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Anybody who has visited a high inflation country (there are few of those around today, but Belarus is one) will notice that the citizens of that country is highly aware of the developments in nominal variables such as inflation, wage growth, the exchange rates and often also the price of gold and silver.
In a recent post I commented on Tyler Cowen's reservations about the gold standard on his excellent blog Marginal Revolution. In my comment I invited to dialogue between Market Monetarists and gold standard proponents and to a general discussion of commodity standards. I am happy that Blake Johnson has answered my call and written a today's guest blog in which he discusses Tyler's reservations about the gold standard.
The WordPress.com stats helper monkeys prepared a 2011 annual report for this blog.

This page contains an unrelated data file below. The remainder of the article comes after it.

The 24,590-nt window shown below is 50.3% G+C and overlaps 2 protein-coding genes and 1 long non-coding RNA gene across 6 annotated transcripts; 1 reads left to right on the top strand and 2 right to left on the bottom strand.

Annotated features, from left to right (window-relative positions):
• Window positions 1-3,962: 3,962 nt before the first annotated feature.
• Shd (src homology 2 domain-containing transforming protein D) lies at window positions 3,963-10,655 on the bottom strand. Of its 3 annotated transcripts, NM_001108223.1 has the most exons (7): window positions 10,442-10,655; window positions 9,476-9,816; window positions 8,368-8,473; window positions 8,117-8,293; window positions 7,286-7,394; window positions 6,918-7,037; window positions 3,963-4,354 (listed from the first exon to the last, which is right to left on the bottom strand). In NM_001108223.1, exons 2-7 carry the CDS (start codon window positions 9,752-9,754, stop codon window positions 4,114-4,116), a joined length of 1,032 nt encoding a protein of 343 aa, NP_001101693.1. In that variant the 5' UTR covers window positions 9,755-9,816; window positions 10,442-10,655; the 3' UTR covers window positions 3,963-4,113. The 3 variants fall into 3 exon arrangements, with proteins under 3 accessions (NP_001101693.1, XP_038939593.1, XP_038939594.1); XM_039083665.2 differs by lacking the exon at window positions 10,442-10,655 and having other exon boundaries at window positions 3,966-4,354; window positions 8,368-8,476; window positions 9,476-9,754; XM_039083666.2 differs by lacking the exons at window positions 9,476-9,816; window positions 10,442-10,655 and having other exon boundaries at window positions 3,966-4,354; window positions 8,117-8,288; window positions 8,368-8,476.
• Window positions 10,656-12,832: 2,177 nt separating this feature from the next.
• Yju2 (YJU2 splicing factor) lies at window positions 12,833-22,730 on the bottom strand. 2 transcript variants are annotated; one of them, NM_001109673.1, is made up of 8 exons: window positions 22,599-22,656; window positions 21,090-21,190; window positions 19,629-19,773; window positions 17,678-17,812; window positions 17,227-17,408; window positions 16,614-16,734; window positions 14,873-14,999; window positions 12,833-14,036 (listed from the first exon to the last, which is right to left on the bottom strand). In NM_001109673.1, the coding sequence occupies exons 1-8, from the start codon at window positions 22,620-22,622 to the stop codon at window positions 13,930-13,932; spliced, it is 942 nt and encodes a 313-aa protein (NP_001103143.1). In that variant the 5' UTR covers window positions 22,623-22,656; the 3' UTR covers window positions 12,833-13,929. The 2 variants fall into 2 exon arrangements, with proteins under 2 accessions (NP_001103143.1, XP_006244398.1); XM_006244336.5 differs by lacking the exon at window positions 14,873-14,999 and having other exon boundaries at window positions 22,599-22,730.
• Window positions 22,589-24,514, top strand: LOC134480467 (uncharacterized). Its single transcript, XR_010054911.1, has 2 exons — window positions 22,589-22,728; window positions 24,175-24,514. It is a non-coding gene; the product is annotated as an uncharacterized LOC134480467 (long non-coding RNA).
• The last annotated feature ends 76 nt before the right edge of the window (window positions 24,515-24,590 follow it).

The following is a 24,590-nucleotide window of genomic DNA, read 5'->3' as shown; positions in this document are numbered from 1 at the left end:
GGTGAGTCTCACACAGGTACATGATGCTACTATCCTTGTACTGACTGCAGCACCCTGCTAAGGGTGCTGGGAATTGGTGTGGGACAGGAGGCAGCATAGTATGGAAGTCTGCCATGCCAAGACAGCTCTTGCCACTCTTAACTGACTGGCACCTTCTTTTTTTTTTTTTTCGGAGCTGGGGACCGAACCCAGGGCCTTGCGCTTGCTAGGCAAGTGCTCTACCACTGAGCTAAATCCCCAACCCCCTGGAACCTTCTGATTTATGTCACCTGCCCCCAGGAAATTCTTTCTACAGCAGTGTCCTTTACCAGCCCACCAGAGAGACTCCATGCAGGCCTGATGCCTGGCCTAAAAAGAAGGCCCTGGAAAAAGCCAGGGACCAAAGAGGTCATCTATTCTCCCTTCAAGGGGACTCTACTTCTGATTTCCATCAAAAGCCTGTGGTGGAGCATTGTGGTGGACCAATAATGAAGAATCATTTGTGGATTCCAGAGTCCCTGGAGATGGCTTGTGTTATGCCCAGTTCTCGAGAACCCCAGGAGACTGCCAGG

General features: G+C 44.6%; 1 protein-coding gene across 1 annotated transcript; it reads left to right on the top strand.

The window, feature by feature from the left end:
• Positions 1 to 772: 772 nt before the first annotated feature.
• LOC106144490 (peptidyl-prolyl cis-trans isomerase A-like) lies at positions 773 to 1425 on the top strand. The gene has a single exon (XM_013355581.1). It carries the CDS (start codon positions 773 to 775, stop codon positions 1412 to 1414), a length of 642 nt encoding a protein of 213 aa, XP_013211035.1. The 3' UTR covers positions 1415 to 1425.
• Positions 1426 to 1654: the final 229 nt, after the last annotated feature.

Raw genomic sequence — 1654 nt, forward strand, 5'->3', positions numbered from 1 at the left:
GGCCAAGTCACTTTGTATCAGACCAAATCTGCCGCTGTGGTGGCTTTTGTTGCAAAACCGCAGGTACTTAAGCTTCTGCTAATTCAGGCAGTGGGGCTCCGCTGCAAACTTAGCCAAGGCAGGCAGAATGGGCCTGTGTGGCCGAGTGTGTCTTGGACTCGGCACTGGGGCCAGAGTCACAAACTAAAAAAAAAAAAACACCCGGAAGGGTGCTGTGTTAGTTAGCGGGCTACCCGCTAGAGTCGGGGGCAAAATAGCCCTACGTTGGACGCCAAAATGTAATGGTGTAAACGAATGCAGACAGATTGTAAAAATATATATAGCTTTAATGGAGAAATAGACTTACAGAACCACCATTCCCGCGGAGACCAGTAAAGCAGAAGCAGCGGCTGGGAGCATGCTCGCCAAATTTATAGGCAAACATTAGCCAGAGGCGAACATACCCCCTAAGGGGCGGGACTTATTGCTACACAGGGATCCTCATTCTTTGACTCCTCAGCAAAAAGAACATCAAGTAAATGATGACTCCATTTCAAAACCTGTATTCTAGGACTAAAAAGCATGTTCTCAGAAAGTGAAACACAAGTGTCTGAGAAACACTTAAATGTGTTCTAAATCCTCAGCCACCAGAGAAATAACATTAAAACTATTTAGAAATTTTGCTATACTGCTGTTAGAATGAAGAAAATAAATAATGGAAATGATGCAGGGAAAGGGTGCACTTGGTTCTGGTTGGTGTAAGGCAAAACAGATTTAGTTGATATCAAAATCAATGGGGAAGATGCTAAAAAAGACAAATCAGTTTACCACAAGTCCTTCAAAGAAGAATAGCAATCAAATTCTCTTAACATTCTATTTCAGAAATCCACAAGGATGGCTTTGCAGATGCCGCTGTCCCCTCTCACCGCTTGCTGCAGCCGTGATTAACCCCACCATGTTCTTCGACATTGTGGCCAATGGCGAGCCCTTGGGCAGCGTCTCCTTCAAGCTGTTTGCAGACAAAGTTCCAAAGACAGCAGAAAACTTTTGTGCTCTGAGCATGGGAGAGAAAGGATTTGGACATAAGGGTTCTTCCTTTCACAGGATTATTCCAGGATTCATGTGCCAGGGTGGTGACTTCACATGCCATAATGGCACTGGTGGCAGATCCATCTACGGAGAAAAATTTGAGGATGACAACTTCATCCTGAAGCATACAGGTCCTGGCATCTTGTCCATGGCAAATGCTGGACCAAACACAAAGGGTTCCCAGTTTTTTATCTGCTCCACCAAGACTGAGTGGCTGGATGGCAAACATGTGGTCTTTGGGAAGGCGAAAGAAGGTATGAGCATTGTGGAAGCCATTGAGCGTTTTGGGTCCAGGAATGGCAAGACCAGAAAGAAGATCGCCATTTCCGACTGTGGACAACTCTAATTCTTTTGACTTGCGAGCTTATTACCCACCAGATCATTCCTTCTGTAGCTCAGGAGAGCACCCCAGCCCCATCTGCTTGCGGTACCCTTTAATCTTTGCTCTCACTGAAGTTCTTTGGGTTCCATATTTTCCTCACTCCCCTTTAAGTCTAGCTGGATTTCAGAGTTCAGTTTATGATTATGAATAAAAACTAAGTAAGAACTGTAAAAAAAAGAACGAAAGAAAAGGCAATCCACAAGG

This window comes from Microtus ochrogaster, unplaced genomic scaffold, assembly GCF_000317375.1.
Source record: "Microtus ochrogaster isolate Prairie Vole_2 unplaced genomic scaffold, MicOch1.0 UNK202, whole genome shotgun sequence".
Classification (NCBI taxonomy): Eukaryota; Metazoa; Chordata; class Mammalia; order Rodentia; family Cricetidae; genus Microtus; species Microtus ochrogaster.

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Recently Scott Sumner have brought up William Barnett's new book "Getting it Wrong: How Faulty Monetary Statistics Undermine the Fed, the Financial System, and the Economy". The theme in Barnett's book is basically that "normal" money supply numbers where subcomponents of the money supply is added up with equal weight give wrong measure of the "real" money supply. Instead Barnett's recommend using a so-called Divisia Money method of the money supply.
Here is the Daily Telegraph's Ambrose Evans-Pritchard:
I have written a bit about boom, bust and bubbles recently. Not because I think we are heading for a new bubble – I think we are far from that – but because I am trying to explain why bubbles emerge and what role monetary policy plays in these bubbles. Furthermore, I have tried to demonstrate that my decomposition of inflation between supply inflation and demand inflation based on an Quasi-Real Price Index is useful in spotting bubbles and as a guide for monetary policy.